Bright Wall/Dark Room October 2020: I’m Happy To Disappoint You: A Gen X Girl’s Undying Love for Ellen Ripley by Kali White VanBaale

Bright Wall/Dark Room October 2020: I’m Happy To Disappoint You: A Gen X Girl’s Undying Love for Ellen Ripley by Kali White VanBaale

It’s here where Aliens further distinguishes itself from Alien in my mind, and why it left such an impression on my adolescent psyche. In Alien, Ripley is the de facto last survivor of the Nostromo. But in Aliens, Ripley takes charge of her own survival almost immediately, and saves three others in the process. In the first film, Ripley must survive inhuman forces. But in the second film, the people are just as dangerous as the aliens, particularly certain men. Hearing that line from Ripley—“I’m happy to disappoint you”—spoken from a woman to a man was revelatory to me. Ripley didn’t give a shit about what Burke or anyone else thought of her. Her moral compass would not be swayed, nor her will to get the hell out of there alive.

The ‘80s weren’t a model decade for strong female stories, a trend set at the end of the previous decade by films like Grease and Animal House, continuing with Revenge of the Nerds and—God, how it pains me to say this—pretty much every John Hughes film. These beloved, nostalgic films sadly haven’t aged well; certain scenes or plot lines we now view as seriously problematic in their messaging about females, but at the time, they stuck. How many of us Gen X girls happily sang the line “Did she put up a fight?” or crushed on Jake Ryan, the “ideal,” a guy who handed over his blackout drunk girlfriend to another dude and told him to “have fun?” And just browse the top 10 earning films of 1986, the overwhelming majority of which featured male-dominated stories and starring roles.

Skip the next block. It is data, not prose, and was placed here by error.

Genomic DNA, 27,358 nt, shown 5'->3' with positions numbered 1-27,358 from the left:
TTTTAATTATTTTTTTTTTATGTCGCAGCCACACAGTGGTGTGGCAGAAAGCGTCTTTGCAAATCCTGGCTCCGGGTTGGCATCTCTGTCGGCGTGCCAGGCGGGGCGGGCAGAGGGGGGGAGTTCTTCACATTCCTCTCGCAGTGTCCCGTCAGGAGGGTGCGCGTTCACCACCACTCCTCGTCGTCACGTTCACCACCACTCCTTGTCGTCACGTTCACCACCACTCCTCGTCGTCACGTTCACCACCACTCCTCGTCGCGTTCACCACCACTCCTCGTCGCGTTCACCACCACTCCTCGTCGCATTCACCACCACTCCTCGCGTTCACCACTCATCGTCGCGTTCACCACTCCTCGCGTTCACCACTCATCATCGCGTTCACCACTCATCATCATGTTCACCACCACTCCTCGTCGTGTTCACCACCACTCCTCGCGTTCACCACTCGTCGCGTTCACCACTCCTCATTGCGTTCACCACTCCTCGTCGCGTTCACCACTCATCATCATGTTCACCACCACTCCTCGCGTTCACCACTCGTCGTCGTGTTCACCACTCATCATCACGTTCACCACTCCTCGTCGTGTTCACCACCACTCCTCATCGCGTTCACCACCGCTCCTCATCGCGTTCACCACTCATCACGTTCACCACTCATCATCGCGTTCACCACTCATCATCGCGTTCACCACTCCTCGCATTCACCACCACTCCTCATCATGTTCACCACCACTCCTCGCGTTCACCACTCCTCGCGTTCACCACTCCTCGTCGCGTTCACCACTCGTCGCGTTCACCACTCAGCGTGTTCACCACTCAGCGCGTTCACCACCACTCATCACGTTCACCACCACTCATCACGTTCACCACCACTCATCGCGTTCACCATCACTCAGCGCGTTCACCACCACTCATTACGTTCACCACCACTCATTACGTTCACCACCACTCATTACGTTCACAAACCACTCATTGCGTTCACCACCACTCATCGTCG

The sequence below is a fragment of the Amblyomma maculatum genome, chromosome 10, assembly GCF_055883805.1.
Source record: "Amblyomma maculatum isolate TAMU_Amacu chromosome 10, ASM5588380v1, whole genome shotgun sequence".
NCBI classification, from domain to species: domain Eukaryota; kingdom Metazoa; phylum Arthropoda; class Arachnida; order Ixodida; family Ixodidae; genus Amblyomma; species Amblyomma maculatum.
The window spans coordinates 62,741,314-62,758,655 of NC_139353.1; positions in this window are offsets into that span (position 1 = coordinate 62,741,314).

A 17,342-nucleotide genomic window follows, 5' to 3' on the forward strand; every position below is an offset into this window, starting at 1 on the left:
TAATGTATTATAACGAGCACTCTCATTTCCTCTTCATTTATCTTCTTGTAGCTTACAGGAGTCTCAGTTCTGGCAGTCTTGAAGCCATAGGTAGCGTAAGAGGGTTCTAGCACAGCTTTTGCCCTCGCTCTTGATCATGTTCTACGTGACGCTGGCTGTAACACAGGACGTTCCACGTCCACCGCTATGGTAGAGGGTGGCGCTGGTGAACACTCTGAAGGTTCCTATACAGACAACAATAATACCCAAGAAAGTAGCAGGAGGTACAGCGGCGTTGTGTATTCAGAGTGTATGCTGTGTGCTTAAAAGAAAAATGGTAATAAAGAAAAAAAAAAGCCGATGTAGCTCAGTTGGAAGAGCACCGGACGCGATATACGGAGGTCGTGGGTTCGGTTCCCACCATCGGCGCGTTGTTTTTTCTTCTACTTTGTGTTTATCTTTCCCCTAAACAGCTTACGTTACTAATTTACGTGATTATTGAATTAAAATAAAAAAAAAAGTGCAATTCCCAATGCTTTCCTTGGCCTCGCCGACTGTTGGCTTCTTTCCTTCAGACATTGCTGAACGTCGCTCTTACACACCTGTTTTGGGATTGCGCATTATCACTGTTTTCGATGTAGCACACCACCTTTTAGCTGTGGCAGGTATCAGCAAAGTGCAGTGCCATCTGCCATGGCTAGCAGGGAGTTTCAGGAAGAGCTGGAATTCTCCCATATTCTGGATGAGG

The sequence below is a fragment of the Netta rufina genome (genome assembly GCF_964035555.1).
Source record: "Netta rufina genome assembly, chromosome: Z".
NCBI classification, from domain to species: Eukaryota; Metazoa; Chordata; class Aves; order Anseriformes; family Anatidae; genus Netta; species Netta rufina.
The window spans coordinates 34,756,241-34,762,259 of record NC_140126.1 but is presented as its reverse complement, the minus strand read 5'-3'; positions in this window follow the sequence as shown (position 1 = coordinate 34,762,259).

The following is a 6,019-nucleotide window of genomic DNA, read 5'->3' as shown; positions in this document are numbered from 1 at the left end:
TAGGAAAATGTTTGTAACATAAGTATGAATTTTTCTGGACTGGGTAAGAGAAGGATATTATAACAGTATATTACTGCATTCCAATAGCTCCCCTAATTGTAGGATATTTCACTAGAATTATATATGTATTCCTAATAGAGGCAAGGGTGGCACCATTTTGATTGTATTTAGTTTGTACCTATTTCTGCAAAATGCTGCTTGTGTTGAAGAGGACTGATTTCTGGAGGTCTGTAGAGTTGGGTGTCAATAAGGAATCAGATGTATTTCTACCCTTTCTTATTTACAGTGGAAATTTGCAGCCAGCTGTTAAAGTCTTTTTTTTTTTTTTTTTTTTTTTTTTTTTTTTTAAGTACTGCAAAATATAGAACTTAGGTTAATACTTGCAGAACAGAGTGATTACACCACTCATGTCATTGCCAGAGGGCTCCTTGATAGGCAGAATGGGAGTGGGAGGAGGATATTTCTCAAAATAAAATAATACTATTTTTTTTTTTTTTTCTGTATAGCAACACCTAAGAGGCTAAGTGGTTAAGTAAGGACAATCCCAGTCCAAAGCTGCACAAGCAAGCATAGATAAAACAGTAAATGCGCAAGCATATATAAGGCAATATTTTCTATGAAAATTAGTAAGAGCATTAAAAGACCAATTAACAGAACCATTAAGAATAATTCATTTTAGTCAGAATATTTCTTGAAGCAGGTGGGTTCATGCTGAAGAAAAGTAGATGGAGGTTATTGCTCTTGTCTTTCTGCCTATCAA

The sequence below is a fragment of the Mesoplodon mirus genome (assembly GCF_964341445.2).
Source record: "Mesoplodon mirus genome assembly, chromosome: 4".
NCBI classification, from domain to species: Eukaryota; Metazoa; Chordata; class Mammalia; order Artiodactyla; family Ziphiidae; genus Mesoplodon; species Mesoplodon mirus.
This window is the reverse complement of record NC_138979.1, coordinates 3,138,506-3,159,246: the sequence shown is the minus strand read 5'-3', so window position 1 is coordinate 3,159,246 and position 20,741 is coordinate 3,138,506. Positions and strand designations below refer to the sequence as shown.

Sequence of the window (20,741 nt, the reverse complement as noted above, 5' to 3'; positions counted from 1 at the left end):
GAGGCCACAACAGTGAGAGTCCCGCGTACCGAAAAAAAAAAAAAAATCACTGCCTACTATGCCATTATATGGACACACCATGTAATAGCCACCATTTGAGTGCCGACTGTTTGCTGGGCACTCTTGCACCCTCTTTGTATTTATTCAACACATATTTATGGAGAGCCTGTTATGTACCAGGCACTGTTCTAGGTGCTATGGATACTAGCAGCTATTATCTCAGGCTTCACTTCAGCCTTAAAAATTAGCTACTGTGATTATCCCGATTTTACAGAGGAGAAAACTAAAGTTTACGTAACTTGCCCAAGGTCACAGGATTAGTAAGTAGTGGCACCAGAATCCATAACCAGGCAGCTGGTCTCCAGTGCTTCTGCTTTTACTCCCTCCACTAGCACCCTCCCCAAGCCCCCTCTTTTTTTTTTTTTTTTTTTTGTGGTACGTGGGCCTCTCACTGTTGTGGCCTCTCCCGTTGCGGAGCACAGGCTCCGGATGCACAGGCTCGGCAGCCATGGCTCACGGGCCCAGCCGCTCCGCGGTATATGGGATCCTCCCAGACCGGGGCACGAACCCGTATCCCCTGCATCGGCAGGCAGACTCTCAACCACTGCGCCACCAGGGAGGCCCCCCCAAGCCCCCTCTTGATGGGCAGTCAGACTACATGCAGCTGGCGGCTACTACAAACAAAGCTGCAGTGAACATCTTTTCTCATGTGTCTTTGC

It wasn’t that I lacked any real-life examples of smart, assertive women (as evidenced by my mother’s personal form of badassery with her video piracy habit), but when you’re an adolescent, pop culture is powerful. It’s influential. It’s everywhere. And the messages it transmits through music, TV, and movies matter.

Aliens was the first time I remember being consciously aware of watching a female character on screen who wasn’t defined by the men around her, or by her relationships with them. She wasn’t portrayed with super-human strength, intellect, or over-the-top survival skills. Ripley doesn’t run in a particularly fast or graceful manner, or in slow motion wearing a skimpy outfit with her full breasts swinging and long, luscious hair billowing. Quite the opposite. Instead, she’s dressed in a sensible jumpsuit uniform and wears her curly hair short and maintenance-free. She doesn’t have ripped biceps and can’t hurl a string of grenades very far. She’s frequently out of breath and exhausted, frustrated at having her decisions questioned and warnings ignored. And in her most relatable moments, she’s understandably, appropriately, fucking terrified. In contrast to most horror and especially action films, Ripley isn’t there to fulfill any visual pleasure. She’s there to carry the story. 


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